December 11

Analyse

Tuesday’s Big Idea

Today's Big Idea: p-Hacking

When researchers engage in questionable data analysis, there can be deadly consequences. For instance, consider a clinical trial in which a number of test subjects have a heart attack, but that number falls below the accepted threshold of statistical significance, P<0.05.

As Neurobonkers points out today, there are often important numbers "hidden underneath this indication of statistical significance." So how do we sniff out studies that might be manipulating data because, say, the entity conducting the test has a vested interest in the outcome?

You need to look for a pattern. If a disproportionate number of results are close to the P<0.05 threshold, that would suggest there might be something rotten in Denmark. At that point, the raw data of the study in question should be requested and assessed for patterns that indicate p-hacking. This method was developed by Uri Simonhson, who has used the technique to uncover a growing number of cases of research fraud. 

  1. 1 The statistical significance scan...
  2. 2 The Brain Is a Statistical Engine
  3. 3 How to Predict the Unpredictable:...
  4. 4 Re-examining Significant Research...
   
  1. The statistical significance scandal: The standard error of science?

    The statistical significance scandal: The standard error of science?

    The problem of scientists manipulating data in order to achieve statistical significance, labelled p-hacking is incredibly hard to track down due to the fact that the data behind statistical significance is often unavailable for analysis by anyone other than those who did the research and themselves analysed the data.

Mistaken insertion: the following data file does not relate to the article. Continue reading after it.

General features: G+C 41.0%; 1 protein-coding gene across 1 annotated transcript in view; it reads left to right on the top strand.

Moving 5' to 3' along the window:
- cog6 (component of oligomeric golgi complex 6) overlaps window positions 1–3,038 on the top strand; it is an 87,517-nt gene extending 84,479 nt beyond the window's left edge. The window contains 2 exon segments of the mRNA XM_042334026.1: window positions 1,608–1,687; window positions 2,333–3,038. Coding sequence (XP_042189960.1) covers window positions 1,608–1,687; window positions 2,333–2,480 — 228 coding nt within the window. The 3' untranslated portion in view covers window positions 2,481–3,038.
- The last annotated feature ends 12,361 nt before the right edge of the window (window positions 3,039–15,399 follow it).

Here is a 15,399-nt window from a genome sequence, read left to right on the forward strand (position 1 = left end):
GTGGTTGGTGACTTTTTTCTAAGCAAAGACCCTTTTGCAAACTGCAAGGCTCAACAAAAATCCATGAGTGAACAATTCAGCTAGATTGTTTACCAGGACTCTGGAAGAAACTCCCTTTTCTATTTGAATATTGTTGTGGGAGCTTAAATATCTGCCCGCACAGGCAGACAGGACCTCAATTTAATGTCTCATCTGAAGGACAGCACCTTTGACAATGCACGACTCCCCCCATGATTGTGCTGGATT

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  2. The Brain Is a Statistical Engine

    The Brain Is a Statistical Engine

    “Your legs couldn’t tell you Newton’s laws, but they still obey them, and of course your brain might not be able to explain the laws of statistics, but it still obeys them.”

    Read More…
  3. How to Predict the Unpredictable: Use Data

    How to Predict the Unpredictable: Use Data

    Knowing what empirical data to look for is the key to confirming an idea—especially when that idea is the premonition of a looming global economic crisis.

    Read More…
  4. Re-examining Significant Research: The Problem of False-Positives

    Re-examining Significant Research: The Problem of False-Positives

    It is remarkably easy to report false-positive findings, or results that support an effect that, in reality, does not (or may not) exist.

    Read More…